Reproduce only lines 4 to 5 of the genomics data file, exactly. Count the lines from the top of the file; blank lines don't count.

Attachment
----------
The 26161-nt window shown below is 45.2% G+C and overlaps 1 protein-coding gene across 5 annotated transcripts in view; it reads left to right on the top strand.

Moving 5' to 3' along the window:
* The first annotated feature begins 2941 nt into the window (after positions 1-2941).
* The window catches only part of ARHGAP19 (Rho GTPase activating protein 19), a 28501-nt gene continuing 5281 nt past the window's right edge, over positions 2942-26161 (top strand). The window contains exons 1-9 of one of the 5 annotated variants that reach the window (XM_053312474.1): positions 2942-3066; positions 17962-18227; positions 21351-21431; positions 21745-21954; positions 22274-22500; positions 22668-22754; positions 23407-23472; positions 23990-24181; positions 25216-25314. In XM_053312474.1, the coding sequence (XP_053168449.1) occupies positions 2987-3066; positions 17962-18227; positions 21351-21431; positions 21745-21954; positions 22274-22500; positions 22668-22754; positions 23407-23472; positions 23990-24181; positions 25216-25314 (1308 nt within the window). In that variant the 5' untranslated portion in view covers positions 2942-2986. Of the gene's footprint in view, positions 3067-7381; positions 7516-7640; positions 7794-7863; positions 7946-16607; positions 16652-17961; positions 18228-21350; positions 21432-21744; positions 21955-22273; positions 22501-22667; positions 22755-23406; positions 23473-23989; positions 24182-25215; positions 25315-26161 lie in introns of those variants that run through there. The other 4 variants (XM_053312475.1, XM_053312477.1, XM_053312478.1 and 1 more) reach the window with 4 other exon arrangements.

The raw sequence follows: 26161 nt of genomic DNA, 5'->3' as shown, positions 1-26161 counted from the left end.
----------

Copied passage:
* The window catches only part of ARHGAP19 (Rho GTPase activating protein 19), a 28501-nt gene continuing 5281 nt past the window's right edge, over positions 2942-26161 (top strand). The window contains exons 1-9 of one of the 5 annotated variants that reach the window (XM_053312474.1): positions 2942-3066; positions 17962-18227; positions 21351-21431; positions 21745-21954; positions 22274-22500; positions 22668-22754; positions 23407-23472; positions 23990-24181; positions 25216-25314. In XM_053312474.1, the coding sequence (XP_053168449.1) occupies positions 2987-3066; positions 17962-18227; positions 21351-21431; positions 21745-21954; positions 22274-22500; positions 22668-22754; positions 23407-23472; positions 23990-24181; positions 25216-25314 (1308 nt within the window). In that variant the 5' untranslated portion in view covers positions 2942-2986. Of the gene's footprint in view, positions 3067-7381; positions 7516-7640; positions 7794-7863; positions 7946-16607; positions 16652-17961; positions 18228-21350; positions 21432-21744; positions 21955-22273; positions 22501-22667; positions 22755-23406; positions 23473-23989; positions 24182-25215; positions 25315-26161 lie in introns of those variants that run through there. The other 4 variants (XM_053312475.1, XM_053312477.1, XM_053312478.1 and 1 more) reach the window with 4 other exon arrangements.

The raw sequence follows: 26161 nt of genomic DNA, 5'->3' as shown, positions 1-26161 counted from the left end.